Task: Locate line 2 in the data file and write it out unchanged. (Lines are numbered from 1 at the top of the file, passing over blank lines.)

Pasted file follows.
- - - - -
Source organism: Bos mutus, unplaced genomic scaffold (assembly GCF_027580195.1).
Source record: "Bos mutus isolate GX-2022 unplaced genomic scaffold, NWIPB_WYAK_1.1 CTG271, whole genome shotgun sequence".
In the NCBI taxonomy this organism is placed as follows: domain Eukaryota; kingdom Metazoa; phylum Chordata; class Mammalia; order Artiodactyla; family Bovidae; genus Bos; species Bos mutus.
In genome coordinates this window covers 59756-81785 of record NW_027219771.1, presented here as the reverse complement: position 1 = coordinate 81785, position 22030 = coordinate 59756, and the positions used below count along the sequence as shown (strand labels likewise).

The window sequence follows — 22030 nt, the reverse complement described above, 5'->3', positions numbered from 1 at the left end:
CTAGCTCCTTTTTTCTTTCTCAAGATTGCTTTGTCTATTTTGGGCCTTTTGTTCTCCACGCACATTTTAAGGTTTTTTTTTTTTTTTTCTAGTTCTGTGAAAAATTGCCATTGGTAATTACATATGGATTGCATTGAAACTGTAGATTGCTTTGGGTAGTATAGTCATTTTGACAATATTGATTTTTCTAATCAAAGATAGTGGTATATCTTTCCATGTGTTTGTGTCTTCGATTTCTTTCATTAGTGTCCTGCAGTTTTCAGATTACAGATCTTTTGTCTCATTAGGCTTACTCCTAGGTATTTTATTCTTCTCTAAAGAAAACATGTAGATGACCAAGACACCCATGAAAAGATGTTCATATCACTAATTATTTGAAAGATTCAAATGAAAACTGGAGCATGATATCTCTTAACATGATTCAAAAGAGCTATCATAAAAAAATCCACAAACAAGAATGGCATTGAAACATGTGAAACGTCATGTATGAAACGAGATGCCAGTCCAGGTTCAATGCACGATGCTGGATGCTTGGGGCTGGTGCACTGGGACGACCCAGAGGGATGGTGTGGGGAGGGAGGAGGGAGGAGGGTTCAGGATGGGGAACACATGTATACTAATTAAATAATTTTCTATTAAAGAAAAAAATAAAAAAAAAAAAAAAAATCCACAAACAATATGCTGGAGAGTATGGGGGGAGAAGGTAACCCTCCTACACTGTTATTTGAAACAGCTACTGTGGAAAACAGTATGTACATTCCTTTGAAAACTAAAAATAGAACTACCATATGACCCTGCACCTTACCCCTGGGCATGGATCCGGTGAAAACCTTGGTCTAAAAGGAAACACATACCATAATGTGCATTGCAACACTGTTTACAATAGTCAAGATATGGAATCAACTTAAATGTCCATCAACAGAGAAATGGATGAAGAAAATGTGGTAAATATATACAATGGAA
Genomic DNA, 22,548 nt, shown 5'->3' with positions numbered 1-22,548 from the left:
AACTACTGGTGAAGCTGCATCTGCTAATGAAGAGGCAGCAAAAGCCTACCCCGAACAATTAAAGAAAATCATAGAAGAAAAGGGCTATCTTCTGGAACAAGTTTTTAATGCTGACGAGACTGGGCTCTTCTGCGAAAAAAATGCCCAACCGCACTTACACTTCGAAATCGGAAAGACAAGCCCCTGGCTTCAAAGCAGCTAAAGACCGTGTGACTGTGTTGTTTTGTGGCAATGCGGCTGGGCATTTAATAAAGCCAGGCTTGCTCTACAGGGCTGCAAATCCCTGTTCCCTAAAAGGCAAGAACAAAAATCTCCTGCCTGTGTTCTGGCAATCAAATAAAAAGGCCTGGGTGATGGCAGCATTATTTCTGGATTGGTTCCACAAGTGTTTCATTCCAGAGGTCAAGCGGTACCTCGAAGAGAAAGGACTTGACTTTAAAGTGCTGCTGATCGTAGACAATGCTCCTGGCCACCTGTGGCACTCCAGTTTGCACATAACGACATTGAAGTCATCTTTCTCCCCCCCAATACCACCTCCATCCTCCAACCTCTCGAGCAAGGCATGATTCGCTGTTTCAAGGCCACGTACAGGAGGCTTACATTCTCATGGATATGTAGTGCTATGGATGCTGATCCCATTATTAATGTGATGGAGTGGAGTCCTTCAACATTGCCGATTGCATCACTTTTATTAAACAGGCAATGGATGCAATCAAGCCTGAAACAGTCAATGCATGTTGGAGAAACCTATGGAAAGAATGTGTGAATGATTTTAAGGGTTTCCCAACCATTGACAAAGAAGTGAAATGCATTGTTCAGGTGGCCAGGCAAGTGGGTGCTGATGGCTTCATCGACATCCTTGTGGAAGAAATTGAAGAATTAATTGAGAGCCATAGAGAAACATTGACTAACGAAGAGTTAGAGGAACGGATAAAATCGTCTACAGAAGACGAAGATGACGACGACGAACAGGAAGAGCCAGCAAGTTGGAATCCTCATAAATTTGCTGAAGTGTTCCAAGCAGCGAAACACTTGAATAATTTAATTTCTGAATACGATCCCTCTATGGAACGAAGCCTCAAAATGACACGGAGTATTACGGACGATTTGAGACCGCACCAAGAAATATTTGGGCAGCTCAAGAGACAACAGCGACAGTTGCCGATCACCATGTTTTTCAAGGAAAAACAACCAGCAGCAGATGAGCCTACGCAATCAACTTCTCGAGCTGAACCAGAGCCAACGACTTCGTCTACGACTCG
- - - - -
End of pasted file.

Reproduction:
Source record: "Bos mutus isolate GX-2022 unplaced genomic scaffold, NWIPB_WYAK_1.1 CTG271, whole genome shotgun sequence".